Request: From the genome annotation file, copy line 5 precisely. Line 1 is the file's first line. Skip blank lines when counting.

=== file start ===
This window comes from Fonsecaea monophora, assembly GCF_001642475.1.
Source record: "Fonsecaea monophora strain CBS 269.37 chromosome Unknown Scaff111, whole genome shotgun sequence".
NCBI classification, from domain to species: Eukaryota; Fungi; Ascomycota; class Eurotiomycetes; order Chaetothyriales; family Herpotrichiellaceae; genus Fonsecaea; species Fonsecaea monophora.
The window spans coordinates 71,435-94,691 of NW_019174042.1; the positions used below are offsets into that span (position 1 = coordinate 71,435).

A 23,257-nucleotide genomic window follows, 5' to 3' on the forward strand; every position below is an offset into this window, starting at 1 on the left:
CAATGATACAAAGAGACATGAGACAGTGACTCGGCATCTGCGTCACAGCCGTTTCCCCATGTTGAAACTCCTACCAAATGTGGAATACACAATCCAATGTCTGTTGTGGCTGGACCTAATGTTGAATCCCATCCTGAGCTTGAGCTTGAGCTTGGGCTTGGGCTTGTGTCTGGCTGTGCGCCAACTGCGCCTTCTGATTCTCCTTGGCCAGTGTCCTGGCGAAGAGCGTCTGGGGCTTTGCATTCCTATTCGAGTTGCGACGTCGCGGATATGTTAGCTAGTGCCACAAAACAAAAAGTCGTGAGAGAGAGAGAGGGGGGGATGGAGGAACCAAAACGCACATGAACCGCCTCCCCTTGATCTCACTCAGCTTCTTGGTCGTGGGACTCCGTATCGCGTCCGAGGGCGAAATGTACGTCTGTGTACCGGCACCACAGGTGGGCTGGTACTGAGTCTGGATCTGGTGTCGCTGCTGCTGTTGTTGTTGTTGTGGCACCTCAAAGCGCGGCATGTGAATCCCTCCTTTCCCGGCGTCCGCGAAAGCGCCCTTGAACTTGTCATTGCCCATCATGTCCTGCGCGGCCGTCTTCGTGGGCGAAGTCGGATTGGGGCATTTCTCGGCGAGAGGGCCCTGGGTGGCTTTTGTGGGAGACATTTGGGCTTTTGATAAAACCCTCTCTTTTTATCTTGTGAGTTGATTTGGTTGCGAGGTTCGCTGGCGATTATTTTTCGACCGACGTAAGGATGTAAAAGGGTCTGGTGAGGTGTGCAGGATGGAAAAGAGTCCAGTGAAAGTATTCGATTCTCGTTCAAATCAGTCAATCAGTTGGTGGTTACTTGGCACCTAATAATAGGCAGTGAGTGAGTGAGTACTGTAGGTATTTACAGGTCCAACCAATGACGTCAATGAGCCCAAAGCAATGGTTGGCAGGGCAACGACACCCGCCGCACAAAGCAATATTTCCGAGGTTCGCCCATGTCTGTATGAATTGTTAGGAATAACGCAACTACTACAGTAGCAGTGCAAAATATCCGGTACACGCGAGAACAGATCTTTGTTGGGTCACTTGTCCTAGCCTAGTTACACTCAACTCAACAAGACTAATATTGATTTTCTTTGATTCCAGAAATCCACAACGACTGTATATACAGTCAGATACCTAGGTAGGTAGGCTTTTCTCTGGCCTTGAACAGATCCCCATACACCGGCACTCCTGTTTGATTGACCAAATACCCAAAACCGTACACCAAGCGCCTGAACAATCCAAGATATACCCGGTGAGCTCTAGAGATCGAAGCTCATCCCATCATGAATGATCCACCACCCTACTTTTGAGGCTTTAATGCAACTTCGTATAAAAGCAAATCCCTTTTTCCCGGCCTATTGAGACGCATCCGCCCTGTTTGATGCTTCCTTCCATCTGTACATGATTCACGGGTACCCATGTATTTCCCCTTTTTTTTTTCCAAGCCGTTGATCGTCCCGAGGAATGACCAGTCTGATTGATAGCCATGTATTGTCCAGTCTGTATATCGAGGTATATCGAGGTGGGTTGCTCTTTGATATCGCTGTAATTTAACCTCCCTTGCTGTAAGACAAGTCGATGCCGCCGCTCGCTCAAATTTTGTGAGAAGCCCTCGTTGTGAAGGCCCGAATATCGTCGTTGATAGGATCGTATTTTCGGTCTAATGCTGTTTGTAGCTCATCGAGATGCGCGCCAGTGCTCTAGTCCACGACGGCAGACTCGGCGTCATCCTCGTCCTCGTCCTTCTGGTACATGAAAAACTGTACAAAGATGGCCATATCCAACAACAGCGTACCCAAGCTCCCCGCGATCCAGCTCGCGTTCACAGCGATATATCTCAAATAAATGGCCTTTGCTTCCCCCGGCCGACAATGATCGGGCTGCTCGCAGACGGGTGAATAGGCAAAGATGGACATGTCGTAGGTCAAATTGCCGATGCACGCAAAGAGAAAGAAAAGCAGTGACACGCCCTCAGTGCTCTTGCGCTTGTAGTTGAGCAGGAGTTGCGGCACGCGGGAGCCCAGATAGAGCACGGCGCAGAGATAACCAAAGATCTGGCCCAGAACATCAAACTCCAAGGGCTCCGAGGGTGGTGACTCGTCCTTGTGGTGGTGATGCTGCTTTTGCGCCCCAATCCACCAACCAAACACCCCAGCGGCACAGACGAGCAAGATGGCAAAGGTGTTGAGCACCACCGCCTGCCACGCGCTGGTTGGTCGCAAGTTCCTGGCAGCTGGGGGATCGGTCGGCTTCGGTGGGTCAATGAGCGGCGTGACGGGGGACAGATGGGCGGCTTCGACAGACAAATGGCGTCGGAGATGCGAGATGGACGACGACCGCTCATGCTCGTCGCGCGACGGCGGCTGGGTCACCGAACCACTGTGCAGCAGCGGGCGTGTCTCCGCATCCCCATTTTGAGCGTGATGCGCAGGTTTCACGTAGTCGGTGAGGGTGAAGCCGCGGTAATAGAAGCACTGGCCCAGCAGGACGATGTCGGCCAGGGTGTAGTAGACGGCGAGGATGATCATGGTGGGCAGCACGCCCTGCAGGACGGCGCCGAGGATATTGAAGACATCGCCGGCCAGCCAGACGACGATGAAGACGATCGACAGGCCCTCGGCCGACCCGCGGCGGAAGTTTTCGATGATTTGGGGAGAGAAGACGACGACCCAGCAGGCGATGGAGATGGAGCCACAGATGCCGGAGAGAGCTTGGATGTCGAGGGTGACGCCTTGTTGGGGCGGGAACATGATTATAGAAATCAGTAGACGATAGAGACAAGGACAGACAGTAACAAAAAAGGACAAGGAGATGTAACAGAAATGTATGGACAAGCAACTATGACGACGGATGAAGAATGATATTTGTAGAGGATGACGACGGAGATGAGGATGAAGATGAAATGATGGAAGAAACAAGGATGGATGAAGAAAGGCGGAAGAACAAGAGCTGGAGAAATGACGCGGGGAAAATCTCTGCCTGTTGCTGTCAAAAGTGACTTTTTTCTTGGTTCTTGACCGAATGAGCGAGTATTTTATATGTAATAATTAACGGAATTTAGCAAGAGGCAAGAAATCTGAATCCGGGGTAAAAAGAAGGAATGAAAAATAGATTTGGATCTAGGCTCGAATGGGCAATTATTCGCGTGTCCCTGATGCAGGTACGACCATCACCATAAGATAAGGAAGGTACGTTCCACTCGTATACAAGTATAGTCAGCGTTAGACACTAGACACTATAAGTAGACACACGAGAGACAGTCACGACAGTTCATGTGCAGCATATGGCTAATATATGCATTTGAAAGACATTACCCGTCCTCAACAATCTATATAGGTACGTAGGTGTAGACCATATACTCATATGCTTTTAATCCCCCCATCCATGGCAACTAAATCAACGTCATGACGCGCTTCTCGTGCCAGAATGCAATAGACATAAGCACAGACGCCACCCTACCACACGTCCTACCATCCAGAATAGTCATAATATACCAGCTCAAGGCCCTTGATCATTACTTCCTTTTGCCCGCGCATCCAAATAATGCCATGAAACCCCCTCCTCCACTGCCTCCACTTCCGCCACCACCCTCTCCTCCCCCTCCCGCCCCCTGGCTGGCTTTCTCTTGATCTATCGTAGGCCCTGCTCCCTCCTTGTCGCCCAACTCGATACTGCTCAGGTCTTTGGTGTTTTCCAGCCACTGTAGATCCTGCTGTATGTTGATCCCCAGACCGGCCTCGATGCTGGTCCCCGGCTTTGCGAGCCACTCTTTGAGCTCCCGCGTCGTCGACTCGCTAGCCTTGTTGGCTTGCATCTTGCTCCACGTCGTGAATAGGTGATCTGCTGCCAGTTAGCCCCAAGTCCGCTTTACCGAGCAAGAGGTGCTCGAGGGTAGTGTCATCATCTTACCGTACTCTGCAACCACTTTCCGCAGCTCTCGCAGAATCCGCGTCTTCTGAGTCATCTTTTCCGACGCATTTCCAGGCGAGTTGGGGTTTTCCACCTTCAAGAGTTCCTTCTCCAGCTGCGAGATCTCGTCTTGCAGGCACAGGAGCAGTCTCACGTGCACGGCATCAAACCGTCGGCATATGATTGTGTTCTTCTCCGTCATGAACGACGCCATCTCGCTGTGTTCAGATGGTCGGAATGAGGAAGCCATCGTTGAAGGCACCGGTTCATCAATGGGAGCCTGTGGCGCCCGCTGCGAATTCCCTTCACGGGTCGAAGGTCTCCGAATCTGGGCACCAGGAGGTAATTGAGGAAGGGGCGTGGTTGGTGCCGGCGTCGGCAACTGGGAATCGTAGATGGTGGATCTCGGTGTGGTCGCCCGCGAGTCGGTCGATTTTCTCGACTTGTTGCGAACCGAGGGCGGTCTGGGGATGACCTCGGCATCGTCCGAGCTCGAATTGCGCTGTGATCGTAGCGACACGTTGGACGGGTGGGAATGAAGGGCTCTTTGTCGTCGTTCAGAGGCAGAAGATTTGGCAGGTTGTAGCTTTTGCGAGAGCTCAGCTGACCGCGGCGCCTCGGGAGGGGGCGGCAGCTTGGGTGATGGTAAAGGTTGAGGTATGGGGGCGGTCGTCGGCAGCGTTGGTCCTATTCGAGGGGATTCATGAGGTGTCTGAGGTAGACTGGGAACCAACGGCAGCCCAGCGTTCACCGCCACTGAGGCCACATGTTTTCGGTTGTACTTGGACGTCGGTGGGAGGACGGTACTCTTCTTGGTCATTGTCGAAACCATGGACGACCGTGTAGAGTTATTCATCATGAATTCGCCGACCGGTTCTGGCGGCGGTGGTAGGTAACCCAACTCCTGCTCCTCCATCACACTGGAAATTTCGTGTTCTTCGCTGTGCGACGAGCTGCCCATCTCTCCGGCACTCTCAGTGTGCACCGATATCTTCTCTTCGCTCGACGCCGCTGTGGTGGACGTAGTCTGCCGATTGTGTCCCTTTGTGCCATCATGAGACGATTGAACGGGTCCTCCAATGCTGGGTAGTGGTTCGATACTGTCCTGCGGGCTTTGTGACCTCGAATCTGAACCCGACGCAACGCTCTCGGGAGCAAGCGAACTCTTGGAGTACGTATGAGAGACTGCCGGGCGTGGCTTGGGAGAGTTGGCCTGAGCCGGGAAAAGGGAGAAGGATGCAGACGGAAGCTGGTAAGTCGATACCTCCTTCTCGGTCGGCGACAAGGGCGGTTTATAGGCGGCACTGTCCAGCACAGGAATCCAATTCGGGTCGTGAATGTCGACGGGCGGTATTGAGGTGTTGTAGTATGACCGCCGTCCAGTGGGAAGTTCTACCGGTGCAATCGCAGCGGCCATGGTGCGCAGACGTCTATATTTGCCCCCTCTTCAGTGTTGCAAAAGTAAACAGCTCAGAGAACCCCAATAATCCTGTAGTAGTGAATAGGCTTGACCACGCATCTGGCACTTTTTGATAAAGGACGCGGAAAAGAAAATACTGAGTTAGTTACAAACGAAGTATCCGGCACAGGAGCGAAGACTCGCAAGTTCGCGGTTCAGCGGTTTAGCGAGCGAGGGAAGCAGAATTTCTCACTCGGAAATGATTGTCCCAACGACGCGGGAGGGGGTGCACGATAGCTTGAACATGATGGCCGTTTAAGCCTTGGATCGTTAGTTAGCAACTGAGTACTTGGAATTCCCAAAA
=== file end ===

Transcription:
A 23,257-nucleotide genomic window follows, 5' to 3' on the forward strand; every position below is an offset into this window, starting at 1 on the left: